In what they think is wisdom, the Harvard Department of Psychology ignores the supernatural and includes belief in God with other behavioral studies. Since faith does not fall under the category of science, they will never learn anything with their approach. They will simply continue to deny that God exists, since his existence cannot be proven. And they will continue to do their best to describe those of us who believe in God as peculiar folk — different, unique. So-called “intuitive” thinking is just another attempt to point the finger at us and categorize us so they can control us. Atheists, agnostics and skeptics consider belief in God akin to fairy dust and make-believe. And they think science proves it. They’re dead wrong.
Belief in God comes from an openness or receptivity to God. Hebrews 11:1 says, “Now faith is being sure of what we hope for and certain of what we do not see.” It has been said that one “sees” God with the eyes of his heart, meaning of course, the core of one’s being, not the organ that pumps blood. Also, to see with one’s heart does not mean to see with one’s emotions. Belief in God is not an emotion, not a fantasy. Belief in God is something our spirit does. Religion can actually sidetrack us from pure faith, if it shifts our focus onto ourselves, rather than on God. Therefore, religious dogmas and practices must always be subject to the Spirit of God. That is the issue addressed in Jeremiah 5:21: “Hear this, you foolish and senseless people, who have eyes but do not see, who have ears but do not hear.” They were refusing to be open to God, thereby rejecting his authority over their lives. If you believe in God, you must accept his authority over your life.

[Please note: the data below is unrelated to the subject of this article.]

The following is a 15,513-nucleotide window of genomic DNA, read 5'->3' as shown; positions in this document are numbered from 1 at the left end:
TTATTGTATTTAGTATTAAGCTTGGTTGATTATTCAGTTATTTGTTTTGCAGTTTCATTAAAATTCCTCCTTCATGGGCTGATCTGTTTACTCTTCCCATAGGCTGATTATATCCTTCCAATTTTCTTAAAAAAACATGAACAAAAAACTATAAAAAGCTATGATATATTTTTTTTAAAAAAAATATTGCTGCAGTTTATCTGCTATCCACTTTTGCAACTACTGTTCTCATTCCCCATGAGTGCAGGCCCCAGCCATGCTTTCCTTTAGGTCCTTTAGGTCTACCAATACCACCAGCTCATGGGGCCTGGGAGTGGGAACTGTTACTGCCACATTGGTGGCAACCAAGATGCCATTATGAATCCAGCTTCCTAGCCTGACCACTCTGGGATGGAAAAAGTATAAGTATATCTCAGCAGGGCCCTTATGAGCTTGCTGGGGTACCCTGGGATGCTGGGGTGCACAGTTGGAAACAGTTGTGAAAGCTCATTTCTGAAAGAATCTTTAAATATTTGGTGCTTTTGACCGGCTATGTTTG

“But what about you?” he asked. “Who do you say I am?” Simon Peter answered, “You are the Christ, the Son of the living God.” Jesus replied, “Blessed are you, Simon son of Jonah, for this was not revealed to you by man, but by my Father in heaven.” — Matthew 16:15-17
My personal reaction to the math problem was annoyance. Had I been aware I was being “tested” I would have applied myself. In formal or focused settings, I usually do quite well. More often, it’s in everyday situations that I tend to slip up, generally because of other things on my mind. I’ve been told all my life I think too much. It’s annoying that one little question diagnosed me as an intuitive thinker. I’m sure I would score on some percentile of the intuitive bell-curve. But I don’t know how intuitive I really am. I seriously doubt I’d score anywhere near the middle. Like everything else I’ve been tested for, It pretty much boils down to the fact that it’s up to me to determine the outcome. I believe in God, but I didn’t come to that belief by thinking. The Bible says Jesus is the author and finisher of my faith. I give him all the credit.
Belief in God is not a function of the brain. It’s a spiritual thing. Would you study photography in order to become a pharmacist? That’s how absurd it is to apply psychology to the study of belief in God. Basically, different disciplines ask different questions. It has been said that philosophy asks why, psychology asks how and religion asks who (Who is God? ; Who am I?). You have to ask the right question to get the right answer. And if it’s a question about believing in God, ask him. He’s the one with all the right answers.